Black Mermaid

I’m totally into the idea of making the mermaid black. I spend all day going, “yes, you absolutely look like Elsa. Yes, you are a spitting image of Rapunzel.” I once suggested Klara could be Anna for a change because she has more of Anna’s personality but this caused extreme offense because Anna’s hair is red. This shit really matters to toddlers. If they don’t have a character who looks like them, they get really sad. So I think adults should suck it up and deal with a black mermaid.

It’s very weird for adults to care. As long as the babies are happy, who cares what the characters look like?

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6 thoughts on “Black Mermaid”

  1. It’s not like Ariel was a redhead in the original story, or like her race or physical appearance were at all relevant to the story. Some people are weirdly attached to making sure there’s no deviation from the Disney version of these stories and it’s weird.

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  2. There have been studies that have revealed that the less positive exposure little kids get to characters with their physical characteristics, the less they regard their own appearances as desirable (I think they used dolls and pictures of dolls — kids who were exposed to stories where the main character looked like them were more likely to choose to play with the dolls who shared those characteristics, and were also more likely to describe them positively).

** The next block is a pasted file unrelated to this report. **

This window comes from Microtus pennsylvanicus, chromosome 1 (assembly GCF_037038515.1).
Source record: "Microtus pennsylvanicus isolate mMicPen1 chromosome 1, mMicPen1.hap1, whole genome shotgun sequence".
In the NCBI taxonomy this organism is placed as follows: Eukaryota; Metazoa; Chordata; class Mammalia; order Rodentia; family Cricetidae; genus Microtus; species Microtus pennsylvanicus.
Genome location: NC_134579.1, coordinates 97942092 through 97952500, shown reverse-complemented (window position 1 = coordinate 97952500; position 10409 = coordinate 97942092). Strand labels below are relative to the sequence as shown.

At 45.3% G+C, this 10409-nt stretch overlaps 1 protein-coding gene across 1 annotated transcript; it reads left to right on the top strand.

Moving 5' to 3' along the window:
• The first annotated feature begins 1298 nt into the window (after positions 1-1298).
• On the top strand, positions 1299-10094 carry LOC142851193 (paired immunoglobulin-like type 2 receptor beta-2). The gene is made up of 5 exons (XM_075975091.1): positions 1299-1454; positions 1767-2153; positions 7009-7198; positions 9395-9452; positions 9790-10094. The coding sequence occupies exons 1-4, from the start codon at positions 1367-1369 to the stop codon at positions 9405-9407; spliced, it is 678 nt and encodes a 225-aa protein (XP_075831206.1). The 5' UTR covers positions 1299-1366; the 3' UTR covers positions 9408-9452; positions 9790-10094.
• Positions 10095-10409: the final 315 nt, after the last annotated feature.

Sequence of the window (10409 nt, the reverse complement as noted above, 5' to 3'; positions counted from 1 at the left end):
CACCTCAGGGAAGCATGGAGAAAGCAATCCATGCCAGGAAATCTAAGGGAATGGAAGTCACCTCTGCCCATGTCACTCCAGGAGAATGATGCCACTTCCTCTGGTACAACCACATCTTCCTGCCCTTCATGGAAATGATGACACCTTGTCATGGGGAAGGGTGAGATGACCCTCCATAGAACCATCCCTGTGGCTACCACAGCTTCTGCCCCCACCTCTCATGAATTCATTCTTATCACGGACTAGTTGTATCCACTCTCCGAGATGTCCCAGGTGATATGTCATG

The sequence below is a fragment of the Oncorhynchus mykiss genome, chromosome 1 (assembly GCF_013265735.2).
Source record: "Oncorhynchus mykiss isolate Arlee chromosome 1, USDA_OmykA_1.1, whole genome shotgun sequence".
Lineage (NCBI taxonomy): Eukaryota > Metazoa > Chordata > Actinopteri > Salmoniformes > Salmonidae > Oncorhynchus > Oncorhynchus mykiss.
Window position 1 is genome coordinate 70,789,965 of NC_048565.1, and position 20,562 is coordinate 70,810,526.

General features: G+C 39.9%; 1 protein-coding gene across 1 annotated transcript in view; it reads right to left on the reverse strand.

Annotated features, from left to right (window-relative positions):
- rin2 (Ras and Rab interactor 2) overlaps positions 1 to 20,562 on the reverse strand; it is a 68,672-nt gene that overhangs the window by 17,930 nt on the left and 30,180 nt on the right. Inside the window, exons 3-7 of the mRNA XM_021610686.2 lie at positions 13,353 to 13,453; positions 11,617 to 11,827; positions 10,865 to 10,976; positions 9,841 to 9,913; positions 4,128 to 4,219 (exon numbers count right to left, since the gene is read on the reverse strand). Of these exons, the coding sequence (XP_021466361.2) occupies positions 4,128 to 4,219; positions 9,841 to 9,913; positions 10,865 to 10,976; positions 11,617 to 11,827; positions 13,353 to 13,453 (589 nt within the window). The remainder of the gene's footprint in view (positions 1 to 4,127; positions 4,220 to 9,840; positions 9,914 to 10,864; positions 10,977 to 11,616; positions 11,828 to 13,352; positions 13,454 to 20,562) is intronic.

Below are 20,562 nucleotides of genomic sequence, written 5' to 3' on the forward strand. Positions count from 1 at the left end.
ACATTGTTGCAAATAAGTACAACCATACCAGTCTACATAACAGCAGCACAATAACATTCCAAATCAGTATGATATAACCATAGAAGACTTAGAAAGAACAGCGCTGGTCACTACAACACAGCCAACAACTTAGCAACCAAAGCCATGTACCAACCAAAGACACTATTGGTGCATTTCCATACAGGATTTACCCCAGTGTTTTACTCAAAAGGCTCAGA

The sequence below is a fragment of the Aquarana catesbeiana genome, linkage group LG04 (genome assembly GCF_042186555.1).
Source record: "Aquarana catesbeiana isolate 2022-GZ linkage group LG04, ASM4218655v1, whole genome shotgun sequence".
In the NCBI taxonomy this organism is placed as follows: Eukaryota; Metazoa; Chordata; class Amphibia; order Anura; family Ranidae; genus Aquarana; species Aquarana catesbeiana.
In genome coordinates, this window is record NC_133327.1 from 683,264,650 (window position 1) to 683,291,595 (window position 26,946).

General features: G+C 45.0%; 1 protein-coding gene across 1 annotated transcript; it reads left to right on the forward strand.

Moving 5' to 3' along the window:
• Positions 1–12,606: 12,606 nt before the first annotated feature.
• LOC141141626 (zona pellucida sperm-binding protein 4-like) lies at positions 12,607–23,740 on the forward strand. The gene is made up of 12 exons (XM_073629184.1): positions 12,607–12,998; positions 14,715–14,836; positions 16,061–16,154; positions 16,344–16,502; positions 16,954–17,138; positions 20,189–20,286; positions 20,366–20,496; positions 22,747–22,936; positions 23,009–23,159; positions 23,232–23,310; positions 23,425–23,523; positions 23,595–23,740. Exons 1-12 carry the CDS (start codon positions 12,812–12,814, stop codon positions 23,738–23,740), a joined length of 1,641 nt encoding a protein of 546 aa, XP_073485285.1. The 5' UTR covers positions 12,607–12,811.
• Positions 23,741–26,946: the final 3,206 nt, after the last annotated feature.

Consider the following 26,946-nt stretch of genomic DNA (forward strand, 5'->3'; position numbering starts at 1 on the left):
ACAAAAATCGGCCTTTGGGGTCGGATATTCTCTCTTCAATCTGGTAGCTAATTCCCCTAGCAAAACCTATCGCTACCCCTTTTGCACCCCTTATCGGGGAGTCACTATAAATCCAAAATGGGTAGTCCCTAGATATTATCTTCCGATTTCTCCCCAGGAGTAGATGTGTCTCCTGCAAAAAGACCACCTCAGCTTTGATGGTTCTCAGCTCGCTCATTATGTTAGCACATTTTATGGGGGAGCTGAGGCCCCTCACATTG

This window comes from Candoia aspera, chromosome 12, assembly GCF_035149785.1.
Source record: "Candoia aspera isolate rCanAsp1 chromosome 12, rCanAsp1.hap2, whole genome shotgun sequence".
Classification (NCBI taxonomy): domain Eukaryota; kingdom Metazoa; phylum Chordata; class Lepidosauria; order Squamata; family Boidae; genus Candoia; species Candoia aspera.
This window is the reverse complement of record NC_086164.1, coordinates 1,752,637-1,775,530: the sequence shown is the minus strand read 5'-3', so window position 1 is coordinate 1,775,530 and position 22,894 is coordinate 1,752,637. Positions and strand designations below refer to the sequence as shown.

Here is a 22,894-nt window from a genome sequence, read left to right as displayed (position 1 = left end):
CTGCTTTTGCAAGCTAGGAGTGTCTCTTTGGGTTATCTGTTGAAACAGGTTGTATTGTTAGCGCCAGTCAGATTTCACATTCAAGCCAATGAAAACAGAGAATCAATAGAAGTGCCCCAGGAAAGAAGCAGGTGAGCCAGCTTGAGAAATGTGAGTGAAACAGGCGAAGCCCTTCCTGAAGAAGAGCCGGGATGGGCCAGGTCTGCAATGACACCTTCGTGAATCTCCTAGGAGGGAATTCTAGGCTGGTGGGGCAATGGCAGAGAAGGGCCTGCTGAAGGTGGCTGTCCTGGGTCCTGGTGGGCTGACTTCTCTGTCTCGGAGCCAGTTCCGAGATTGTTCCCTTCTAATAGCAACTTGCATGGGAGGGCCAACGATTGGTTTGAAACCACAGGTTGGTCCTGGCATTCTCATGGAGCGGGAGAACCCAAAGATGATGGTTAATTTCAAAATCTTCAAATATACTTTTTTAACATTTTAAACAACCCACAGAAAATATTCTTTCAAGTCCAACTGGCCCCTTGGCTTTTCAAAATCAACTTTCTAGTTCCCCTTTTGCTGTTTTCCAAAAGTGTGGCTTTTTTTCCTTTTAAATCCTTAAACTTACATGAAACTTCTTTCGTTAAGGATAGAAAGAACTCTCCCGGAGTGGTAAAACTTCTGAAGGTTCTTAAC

This is part of the reason that the Harry Potter character Hermione is portrayed as black in the new illustrated books, too. The illustrator mentioned something about it, I think. The kids who start reading those books tend to be on the younger side, and it’s just as important for them as it is for toddlers.

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    1. Exactly. I wrote the post because I saw somebody on social media rant about how “this is not the mermaid we grew up with.” And my reaction was, “you grew up? Good news, you can now stop feeling attached to cartoon characters.”

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